"Convicts At Large" - My Favorite Episode of The Andy Griffith Show

Monday, January 31, 2022

When I was pretty young, one of the many things I remember fondly was laughing with Mom and Dad at television late into the night.  Well, for me at that age, late was about 8pm.  In the summertime, the windows would be open, and several times, Granny (who lived next door) would ask what we were laughing so hard at the following day when I went over to play.  

Frequently, what we'd be laughing at would be The Andy Griffith Show.  

A staple of TBS during its early days, The Andy Griffith Show, or "Andy" as we called it, was just pure wholesome fun.  As Americana as Aunt Bea's apple pie, the show depicted the widowed Andy Taylor (Andy Griffith), the Sheriff of a fictional small town of about 2500 people called Mayberry, North Carolina.  Other characters include Andy's cousin, the well-meaning and enthusiastic deputy, Barney Fife (Don Knotts); Andy's aunt and housekeeper, Bee Taylor (Frances Bavier); and Andy's young son, Opie (Ron Howard).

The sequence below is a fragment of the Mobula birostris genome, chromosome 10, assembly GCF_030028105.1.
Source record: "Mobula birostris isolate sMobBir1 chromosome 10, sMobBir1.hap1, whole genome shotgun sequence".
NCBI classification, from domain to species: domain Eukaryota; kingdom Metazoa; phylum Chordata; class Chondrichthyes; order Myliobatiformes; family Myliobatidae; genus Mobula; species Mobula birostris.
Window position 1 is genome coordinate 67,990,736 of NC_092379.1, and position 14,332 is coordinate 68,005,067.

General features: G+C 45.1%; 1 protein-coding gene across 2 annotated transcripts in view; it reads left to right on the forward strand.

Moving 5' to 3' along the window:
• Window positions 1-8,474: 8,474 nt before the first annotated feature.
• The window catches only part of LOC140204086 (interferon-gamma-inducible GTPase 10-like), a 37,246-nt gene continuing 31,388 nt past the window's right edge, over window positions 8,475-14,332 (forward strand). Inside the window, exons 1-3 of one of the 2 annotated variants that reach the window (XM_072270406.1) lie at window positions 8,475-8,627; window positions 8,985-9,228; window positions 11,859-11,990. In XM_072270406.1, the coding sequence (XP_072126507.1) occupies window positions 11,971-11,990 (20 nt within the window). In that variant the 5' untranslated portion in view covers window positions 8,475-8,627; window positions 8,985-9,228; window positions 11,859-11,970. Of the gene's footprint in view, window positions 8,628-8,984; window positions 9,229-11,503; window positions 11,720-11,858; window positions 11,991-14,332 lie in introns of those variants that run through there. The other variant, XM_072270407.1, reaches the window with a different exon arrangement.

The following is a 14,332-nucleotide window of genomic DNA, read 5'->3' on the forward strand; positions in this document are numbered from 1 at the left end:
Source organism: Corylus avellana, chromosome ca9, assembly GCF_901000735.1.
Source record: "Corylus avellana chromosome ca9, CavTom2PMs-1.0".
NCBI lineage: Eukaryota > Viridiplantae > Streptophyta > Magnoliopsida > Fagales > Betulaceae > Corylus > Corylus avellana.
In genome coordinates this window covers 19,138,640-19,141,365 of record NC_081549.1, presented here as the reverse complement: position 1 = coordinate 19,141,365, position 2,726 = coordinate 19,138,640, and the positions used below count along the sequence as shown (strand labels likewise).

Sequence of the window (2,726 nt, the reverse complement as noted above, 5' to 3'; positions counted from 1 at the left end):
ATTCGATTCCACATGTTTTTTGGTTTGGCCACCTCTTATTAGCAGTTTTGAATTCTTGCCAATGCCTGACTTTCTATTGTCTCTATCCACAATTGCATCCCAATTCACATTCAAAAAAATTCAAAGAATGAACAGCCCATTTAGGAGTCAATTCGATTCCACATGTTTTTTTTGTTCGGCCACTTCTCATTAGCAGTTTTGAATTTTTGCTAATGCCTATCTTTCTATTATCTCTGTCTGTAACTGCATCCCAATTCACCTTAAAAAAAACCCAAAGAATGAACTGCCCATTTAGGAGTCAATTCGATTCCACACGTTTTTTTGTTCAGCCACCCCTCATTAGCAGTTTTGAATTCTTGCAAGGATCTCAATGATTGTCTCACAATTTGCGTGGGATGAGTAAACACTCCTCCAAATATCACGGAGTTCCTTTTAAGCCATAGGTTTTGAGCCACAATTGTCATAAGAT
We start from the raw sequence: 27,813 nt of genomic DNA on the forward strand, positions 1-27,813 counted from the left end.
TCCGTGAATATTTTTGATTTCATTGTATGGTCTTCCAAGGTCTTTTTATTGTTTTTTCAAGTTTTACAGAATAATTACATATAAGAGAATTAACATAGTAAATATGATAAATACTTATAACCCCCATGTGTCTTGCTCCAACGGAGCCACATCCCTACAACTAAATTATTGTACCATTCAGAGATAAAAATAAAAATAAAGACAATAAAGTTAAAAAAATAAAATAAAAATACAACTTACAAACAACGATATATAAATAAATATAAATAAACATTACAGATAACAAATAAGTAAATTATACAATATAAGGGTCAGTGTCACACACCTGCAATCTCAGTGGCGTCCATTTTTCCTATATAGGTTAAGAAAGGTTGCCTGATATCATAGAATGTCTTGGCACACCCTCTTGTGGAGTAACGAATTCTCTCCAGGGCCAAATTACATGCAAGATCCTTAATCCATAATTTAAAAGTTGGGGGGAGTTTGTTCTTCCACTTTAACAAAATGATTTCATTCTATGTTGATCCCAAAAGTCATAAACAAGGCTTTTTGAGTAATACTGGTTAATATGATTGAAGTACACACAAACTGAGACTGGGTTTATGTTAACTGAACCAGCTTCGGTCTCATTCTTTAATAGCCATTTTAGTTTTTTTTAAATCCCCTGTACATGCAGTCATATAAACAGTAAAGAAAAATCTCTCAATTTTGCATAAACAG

My wife rolls her eyes when I put the show on some nights, but just as my Dad watched it because he remembered it fondly from his childhood, so do I.  In the crazy world that we live in today in 2022, it's nice to just sit back and picture what I envision the quiet, calm, small-town 1950's America was like.  I'm sure it's just Hollywood-level quaintness, but it's nice to dream about what could have been... and what I think still ought to be.

This one's a long one, so without further ado, please click "Read More" and join me on a look back at my favorite episode of The Andy Griffith Show,  Convicts at Large.

Retro RePost: Scorch: The Short Lived Show About A Dragon

Friday, January 28, 2022

With my last article about television shows from the 90s, I was reminded of a feature I wrote for The Retro Network about a year ago.  The article covered a short-lived show most people have forgotten, or never knew existed, from that time period.  Unfortunately, as much as I enjoyed this program, it didn't last long and eventually disappeared into the dustbin of television history.